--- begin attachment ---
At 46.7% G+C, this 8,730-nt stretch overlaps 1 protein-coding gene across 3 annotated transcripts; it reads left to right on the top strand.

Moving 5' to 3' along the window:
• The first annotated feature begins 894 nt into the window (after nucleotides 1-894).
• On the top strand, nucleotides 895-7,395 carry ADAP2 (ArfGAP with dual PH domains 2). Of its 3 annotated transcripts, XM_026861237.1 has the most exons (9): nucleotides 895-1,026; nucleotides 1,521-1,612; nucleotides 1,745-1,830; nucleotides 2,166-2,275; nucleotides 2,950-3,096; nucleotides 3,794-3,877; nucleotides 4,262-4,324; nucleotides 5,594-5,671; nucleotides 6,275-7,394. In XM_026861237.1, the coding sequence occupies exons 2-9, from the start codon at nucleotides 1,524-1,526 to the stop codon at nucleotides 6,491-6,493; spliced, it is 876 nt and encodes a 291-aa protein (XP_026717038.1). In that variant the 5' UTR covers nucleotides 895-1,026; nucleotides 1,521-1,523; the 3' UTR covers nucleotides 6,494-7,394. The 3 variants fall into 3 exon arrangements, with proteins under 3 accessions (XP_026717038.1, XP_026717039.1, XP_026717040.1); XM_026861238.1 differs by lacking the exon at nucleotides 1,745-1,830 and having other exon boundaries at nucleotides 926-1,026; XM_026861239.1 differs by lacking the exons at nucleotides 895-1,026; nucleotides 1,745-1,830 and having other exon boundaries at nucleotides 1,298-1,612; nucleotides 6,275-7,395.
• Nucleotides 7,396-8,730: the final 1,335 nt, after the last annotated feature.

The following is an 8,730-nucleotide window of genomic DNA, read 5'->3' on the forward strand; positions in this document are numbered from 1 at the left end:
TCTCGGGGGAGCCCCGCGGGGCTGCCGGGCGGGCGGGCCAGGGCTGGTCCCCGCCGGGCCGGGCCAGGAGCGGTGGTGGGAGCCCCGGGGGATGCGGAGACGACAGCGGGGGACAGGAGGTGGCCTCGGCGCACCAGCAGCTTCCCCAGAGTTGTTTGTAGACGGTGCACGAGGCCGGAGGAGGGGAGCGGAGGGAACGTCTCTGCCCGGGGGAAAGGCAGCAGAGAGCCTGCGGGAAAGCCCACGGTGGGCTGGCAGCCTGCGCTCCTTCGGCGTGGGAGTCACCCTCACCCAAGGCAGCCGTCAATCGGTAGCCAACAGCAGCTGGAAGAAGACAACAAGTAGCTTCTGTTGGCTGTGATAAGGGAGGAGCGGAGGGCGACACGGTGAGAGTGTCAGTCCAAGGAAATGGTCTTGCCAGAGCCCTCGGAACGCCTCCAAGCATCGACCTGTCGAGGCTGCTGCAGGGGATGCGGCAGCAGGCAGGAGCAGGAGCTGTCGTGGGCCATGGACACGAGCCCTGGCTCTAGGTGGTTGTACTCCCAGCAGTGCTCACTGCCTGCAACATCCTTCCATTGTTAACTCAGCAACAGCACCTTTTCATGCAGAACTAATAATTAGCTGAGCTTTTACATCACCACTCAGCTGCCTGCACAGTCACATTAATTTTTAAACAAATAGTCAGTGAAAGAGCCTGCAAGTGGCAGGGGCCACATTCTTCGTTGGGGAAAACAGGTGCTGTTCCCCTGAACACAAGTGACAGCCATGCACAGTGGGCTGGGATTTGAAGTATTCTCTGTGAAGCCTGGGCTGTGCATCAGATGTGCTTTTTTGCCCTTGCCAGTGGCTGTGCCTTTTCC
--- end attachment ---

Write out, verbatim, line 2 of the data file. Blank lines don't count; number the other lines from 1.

Moving 5' to 3' along the window: